9 (1) In order to achieve their objectives, the Yukon Planning Board, the Yukon Heritage Resources Board, the Yukon Geographical Place Names Board, the Fish and Wildlife Management Board and its Salmon Subcommittee, and the Dispute Resolution Board established under final agreements, each have the abilities, rights, powers and privileges of a natural person. Finally, Smith made a comment on privatized research on progress in the Yukon. He explains that Yukon First Nations will conduct research, but they need to benefit their own communities, not their external communities. Smith points to the organizations needed to manage land, money and programs in Yukon. [6] He concluded: “The first five years of implementation will show whether this regulation will be able to do for our children what we intend to do. [7] Unlike most other Canadian land claims that apply only to status Indians, Yukon First Nations insisted that the agreements include all persons they considered to be part of their nation, whether or not they were recognized as Status Indians under federal government rules. In 1973, the Yukon Indian Brotherhood and the Yukon Association of Non-Status Indians created the Council for Yukon Indians (CYI) to negotiate a land claims agreement. The two organizations and the council officially merged in 1980 as the Council for Yukon Indians. In 1995, CYI was renamed the Council of Yukon First Nations.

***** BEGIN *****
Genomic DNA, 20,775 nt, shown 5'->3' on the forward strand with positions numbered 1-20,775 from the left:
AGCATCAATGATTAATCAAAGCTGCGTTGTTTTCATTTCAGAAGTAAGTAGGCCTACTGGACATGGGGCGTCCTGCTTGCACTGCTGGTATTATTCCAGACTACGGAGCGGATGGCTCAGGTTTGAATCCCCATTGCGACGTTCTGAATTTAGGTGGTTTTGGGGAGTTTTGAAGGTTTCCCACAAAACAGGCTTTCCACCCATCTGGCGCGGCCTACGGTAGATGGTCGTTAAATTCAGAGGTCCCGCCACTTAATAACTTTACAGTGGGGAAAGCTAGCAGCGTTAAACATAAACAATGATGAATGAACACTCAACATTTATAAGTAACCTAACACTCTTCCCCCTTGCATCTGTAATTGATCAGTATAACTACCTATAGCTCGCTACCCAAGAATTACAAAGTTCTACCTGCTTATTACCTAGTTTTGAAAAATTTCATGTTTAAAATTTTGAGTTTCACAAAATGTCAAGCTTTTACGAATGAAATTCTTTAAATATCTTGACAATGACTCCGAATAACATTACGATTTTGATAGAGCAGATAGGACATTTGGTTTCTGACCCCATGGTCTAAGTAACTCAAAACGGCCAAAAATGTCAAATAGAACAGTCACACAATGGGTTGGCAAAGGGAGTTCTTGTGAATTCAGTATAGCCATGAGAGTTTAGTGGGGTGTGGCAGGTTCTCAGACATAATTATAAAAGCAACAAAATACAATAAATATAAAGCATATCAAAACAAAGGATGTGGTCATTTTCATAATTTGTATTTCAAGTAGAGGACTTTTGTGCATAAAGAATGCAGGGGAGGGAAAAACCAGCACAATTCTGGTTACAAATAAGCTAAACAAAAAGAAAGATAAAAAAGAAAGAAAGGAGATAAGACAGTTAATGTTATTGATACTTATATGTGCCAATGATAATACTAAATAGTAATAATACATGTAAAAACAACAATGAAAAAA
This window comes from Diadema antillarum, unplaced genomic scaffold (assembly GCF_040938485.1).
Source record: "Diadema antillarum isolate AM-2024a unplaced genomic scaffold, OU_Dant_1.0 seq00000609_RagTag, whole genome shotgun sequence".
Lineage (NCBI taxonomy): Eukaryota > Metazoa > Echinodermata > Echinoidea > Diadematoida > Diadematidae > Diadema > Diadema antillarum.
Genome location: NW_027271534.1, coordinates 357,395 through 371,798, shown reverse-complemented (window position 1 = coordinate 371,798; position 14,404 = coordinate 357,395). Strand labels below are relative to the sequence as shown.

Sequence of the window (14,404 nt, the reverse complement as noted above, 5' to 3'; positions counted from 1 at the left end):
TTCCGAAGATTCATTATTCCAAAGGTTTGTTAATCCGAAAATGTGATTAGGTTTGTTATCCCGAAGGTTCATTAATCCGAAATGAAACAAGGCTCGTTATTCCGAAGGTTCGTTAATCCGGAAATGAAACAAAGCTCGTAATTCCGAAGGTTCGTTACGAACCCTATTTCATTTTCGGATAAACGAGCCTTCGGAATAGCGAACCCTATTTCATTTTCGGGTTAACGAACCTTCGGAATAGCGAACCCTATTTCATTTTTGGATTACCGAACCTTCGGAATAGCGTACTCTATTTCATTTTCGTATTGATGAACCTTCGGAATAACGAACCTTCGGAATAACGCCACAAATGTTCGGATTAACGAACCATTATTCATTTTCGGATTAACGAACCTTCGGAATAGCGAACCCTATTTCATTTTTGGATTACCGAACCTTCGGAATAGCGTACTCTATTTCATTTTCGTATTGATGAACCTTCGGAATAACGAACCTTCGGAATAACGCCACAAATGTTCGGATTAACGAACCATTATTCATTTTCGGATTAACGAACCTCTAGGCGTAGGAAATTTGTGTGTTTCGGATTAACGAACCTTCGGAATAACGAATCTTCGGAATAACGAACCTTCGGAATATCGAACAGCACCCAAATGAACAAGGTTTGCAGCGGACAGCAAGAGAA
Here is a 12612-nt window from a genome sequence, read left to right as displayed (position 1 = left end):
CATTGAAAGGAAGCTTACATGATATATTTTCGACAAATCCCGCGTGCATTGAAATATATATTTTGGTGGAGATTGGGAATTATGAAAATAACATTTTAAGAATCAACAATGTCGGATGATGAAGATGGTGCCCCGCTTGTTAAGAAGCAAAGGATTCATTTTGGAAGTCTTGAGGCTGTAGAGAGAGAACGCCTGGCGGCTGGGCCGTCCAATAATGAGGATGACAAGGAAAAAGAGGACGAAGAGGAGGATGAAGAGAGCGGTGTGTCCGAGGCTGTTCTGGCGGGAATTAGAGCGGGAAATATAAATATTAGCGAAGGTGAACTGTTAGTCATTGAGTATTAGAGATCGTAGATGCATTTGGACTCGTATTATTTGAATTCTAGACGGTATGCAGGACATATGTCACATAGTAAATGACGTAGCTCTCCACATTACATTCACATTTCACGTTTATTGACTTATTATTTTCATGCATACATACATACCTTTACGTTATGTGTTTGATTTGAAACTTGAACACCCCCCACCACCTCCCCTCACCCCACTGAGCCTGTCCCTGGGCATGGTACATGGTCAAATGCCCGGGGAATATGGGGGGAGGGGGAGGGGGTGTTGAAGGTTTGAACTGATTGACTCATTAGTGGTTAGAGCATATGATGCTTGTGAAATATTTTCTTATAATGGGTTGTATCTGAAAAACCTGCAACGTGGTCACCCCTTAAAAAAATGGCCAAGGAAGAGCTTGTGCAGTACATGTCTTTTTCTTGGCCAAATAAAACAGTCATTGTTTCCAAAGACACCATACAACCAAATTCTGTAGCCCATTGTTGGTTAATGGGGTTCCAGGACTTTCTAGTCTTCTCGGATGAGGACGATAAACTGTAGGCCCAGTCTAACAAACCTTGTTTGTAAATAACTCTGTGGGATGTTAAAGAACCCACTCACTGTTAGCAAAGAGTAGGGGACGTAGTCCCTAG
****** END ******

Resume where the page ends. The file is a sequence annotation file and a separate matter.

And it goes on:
CONSIDERING that the Champagne and Aishihik First Nations, nacho Nyak Dun First Nation, Tlingit Teslin Council and Vuntut Gwitchin First Nation have each entered into a final agreement with Her Majesty and the Government of the Yukon Territory containing the provisions of the Final Framework Agreement and containing provisions specific to each First Nation; First Nation means a First Nation listed in the Schedule; (First) (5) A registration committee appointed by a First Nation has the powers necessary to carry out its functions as set out in the final agreements. Each land claims agreement is also accompanied by a self-government agreement that gives First Nations the right to legislate in a number of areas. These agreements give First Nations the power to control and direct their own affairs and describe a First Nation`s ability to assume responsibility for delivering programs or services to its citizens. [8] WHEREAS on May 29, 1993, the representatives of Her Majesty the Queen in the law of Canada, the Government of the Yukon Territory and the Council of Yukon Indians signed the Final Framework Agreement, the provisions of which are to be incorporated into the Final Agreements for the Settlement of First Nations Land Claims in the Yukon Territory; 7 For greater safety, a First Nation for which a Final Agreement is in effect has the rights, title, obligations and responsibilities with respect to settlement lands set out in the Final Agreement. AND WHEREAS the Government of Canada is committed to recommending to Parliament the adoption of legislation approving, implementing and declaring valid final and cross-border agreements; Land claim agreements take place in areas of Canada where Aboriginal land rights have not been addressed by previous treaties or other legal means. In the Yukon, a number of modern, forward-looking treaties, also known as Final Agreements, have been negotiated to settle these land claims. .